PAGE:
‘Burger’ and ‘burgher’

I can’t claim that incorrectly spelling burgher as burger is a common, everyday mistake. But the mix-up does occur, especially in student essays.

BurgerBurger and beer

  • a flat round of meat or other food that is fried or grilled and often served in a bread roll

Burgher

  • a (typically wealthy) citizen of a town or city
  • (in southern Africa) an Afrikaans citizen of a Boer republic; a civilian member of a local militia
  • (in Sri Lanka) a descendant of Dutch or Portuguese colonists

The spelling of burgher does vary in historical texts – the versions include burger, bourger and burgar. This is because the word was adopted from the original German or Dutch burger (meaning ‘citizen of a fortified town’) and only later assimilated to the English burgh (meaning ‘borough’).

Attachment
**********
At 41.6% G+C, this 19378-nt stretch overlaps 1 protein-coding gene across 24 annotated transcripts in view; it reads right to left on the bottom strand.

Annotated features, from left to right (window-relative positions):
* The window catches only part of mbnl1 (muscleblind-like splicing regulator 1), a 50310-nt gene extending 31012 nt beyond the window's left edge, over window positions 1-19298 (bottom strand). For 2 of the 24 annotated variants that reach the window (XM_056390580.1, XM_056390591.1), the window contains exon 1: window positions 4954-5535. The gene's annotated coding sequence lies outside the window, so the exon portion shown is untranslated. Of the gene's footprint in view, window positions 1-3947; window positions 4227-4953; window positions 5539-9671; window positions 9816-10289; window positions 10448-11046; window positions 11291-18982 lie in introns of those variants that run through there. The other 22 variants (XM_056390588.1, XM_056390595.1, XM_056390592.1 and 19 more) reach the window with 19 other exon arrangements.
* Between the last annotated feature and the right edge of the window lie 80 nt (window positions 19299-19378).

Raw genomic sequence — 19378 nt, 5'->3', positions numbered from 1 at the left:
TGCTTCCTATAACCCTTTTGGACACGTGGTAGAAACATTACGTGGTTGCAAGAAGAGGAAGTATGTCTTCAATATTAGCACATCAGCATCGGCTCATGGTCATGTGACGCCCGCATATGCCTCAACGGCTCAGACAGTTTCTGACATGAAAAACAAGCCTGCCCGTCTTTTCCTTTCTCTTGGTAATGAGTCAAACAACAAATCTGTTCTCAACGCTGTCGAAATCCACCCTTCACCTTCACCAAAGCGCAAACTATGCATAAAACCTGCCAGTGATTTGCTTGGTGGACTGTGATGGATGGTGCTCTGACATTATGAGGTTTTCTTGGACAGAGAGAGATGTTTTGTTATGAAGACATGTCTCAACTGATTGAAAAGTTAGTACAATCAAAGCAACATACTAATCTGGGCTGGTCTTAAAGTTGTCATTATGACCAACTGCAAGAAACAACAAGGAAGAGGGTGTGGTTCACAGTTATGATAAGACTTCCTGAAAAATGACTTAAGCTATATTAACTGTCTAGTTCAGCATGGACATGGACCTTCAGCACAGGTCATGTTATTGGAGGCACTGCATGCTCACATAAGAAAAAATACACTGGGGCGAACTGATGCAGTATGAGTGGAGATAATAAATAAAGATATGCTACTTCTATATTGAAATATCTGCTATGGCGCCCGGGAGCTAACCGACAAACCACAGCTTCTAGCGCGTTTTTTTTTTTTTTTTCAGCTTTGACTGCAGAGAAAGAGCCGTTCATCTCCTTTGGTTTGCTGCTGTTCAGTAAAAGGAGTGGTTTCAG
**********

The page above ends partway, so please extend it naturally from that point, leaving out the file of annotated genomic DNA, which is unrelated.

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9 thoughts on “‘Burger’ and ‘burgher’

  1. The history of the word for town official is interesting. The process by which words ‘morph’ when being assimilated by other cultures is fascinating.
    Thanks for some more useful information.

    Like

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